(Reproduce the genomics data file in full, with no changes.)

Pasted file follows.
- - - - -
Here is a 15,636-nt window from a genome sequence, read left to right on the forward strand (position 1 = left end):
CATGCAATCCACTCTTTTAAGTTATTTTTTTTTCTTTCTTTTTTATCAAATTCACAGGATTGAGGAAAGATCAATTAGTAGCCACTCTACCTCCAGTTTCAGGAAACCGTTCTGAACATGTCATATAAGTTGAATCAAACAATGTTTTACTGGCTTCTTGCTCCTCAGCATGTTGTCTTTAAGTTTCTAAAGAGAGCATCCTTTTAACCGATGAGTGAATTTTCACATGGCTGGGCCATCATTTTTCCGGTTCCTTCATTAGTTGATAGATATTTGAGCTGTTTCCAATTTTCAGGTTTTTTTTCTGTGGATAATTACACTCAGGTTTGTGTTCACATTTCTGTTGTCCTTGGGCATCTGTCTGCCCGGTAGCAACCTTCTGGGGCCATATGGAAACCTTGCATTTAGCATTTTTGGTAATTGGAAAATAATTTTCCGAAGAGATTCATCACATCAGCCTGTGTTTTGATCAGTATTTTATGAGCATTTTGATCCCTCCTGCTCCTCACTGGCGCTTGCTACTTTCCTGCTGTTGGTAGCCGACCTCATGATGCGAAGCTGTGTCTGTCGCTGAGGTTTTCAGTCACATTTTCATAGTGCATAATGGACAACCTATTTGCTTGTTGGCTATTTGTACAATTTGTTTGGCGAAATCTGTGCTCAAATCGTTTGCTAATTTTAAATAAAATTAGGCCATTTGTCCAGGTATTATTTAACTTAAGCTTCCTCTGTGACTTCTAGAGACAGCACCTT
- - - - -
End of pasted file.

Here is a 15,636-nt window from a genome sequence, read left to right on the forward strand (position 1 = left end):
CATGCAATCCACTCTTTTAAGTTATTTTTTTTTCTTTCTTTTTTATCAAATTCACAGGATTGAGGAAAGATCAATTAGTAGCCACTCTACCTCCAGTTTCAGGAAACCGTTCTGAACATGTCATATAAGTTGAATCAAACAATGTTTTACTGGCTTCTTGCTCCTCAGCATGTTGTCTTTAAGTTTCTAAAGAGAGCATCCTTTTAACCGATGAGTGAATTTTCACATGGCTGGGCCATCATTTTTCCGGTTCCTTCATTAGTTGATAGATATTTGAGCTGTTTCCAATTTTCAGGTTTTTTTTCTGTGGATAATTACACTCAGGTTTGTGTTCACATTTCTGTTGTCCTTGGGCATCTGTCTGCCCGGTAGCAACCTTCTGGGGCCATATGGAAACCTTGCATTTAGCATTTTTGGTAATTGGAAAATAATTTTCCGAAGAGATTCATCACATCAGCCTGTGTTTTGATCAGTATTTTATGAGCATTTTGATCCCTCCTGCTCCTCACTGGCGCTTGCTACTTTCCTGCTGTTGGTAGCCGACCTCATGATGCGAAGCTGTGTCTGTCGCTGAGGTTTTCAGTCACATTTTCATAGTGCATAATGGACAACCTATTTGCTTGTTGGCTATTTGTACAATTTGTTTGGCGAAATCTGTGCTCAAATCGTTTGCTAATTTTAAATAAAATTAGGCCATTTGTCCAGGTATTATTTAACTTAAGCTTCCTCTGTGACTTCTAGAGACAGCACCTT